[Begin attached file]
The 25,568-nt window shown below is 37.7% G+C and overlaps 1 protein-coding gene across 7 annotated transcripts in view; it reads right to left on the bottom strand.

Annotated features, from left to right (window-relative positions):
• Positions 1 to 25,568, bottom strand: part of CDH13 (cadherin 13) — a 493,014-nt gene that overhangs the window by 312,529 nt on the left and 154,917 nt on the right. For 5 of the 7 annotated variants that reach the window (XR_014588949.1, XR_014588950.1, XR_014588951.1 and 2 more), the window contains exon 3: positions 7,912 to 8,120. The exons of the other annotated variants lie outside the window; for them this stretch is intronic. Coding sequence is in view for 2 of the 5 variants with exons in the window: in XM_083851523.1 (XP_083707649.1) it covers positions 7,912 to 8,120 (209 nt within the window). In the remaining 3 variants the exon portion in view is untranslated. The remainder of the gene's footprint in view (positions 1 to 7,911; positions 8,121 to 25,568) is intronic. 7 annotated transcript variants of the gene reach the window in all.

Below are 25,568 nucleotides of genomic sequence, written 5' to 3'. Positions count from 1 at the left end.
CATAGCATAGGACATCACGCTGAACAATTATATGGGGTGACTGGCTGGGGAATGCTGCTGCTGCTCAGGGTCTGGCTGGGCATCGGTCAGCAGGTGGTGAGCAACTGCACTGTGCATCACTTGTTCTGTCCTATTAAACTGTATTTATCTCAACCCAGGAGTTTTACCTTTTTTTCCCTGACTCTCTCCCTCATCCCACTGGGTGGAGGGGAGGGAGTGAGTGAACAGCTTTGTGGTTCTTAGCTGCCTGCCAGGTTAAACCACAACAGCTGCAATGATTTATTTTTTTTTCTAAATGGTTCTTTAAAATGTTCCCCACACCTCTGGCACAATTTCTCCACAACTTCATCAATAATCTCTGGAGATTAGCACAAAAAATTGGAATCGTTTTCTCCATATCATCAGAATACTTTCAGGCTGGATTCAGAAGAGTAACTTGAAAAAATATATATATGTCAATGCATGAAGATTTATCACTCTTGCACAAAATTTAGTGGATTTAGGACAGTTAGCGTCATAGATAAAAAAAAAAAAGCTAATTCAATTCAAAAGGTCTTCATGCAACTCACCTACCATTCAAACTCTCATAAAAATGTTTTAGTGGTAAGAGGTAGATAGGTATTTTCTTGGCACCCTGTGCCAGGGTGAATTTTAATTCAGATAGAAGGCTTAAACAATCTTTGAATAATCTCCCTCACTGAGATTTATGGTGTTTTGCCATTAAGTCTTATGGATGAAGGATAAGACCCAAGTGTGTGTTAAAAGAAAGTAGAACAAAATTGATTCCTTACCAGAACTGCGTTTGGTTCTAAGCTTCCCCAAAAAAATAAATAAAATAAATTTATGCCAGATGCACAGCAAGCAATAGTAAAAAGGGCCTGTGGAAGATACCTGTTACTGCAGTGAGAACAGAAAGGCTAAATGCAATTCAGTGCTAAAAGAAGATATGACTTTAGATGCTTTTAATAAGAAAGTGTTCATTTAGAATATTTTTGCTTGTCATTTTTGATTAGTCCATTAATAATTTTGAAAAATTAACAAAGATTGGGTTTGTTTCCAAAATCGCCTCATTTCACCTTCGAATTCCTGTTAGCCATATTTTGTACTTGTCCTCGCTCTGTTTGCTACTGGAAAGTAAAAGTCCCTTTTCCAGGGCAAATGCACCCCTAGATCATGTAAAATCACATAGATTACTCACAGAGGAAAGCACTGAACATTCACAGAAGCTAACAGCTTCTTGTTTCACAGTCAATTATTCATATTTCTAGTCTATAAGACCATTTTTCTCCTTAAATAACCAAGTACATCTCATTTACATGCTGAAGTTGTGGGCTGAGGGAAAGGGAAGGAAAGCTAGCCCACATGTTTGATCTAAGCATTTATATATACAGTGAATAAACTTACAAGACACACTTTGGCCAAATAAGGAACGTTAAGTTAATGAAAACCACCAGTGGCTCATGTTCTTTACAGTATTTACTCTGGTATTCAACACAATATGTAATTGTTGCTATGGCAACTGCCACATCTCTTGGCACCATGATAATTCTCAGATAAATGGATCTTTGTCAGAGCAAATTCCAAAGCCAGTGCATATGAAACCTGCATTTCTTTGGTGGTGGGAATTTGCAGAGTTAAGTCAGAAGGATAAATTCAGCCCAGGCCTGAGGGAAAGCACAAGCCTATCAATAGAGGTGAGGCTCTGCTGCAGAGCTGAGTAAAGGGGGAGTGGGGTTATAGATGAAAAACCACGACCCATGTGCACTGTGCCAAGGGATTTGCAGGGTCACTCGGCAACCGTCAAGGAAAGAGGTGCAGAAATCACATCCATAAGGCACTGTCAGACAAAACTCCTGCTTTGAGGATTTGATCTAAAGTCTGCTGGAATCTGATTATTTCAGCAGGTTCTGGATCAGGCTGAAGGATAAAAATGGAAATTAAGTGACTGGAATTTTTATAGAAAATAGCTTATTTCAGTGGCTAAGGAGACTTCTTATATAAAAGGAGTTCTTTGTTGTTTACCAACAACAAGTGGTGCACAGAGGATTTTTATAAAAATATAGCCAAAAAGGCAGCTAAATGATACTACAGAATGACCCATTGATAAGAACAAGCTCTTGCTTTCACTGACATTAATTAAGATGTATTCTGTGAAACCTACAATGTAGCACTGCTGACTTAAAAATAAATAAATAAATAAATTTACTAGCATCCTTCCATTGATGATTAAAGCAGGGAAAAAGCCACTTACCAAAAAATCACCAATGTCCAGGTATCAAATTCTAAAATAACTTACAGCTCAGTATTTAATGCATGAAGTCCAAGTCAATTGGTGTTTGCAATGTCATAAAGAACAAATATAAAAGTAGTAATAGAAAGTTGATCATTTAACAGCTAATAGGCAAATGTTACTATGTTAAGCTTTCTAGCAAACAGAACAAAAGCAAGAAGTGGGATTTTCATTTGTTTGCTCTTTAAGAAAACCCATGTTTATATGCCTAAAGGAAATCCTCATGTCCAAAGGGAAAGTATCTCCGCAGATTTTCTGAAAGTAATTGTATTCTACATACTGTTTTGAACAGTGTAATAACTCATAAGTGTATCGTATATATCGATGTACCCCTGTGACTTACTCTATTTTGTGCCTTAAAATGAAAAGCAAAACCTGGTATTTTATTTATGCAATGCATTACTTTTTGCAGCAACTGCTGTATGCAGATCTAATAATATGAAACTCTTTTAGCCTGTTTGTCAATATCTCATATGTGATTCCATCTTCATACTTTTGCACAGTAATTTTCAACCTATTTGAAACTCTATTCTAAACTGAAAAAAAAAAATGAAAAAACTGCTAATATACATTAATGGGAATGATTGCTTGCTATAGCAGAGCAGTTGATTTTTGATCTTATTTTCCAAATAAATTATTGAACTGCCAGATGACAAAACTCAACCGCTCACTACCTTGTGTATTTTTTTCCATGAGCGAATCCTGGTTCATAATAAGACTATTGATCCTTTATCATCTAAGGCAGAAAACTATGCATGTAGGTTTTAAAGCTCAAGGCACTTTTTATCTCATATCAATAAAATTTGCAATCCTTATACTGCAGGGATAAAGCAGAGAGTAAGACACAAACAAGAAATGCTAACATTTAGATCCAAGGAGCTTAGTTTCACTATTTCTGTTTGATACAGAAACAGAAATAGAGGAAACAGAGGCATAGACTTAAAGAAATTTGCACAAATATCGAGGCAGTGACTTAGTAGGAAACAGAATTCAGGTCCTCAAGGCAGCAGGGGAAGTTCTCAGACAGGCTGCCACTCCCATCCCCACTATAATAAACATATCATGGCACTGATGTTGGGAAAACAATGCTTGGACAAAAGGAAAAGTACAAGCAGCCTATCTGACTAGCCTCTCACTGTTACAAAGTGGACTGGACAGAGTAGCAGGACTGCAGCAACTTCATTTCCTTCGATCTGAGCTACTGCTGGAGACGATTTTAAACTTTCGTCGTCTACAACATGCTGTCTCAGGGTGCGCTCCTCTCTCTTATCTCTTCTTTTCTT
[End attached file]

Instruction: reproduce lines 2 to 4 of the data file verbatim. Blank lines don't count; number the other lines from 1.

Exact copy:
Annotated features, from left to right (window-relative positions):
• Positions 1 to 25,568, bottom strand: part of CDH13 (cadherin 13) — a 493,014-nt gene that overhangs the window by 312,529 nt on the left and 154,917 nt on the right. For 5 of the 7 annotated variants that reach the window (XR_014588949.1, XR_014588950.1, XR_014588951.1 and 2 more), the window contains exon 3: positions 7,912 to 8,120. The exons of the other annotated variants lie outside the window; for them this stretch is intronic. Coding sequence is in view for 2 of the 5 variants with exons in the window: in XM_083851523.1 (XP_083707649.1) it covers positions 7,912 to 8,120 (209 nt within the window). In the remaining 3 variants the exon portion in view is untranslated. The remainder of the gene's footprint in view (positions 1 to 7,911; positions 8,121 to 25,568) is intronic. 7 annotated transcript variants of the gene reach the window in all.

Below are 25,568 nucleotides of genomic sequence, written 5' to 3'. Positions count from 1 at the left end.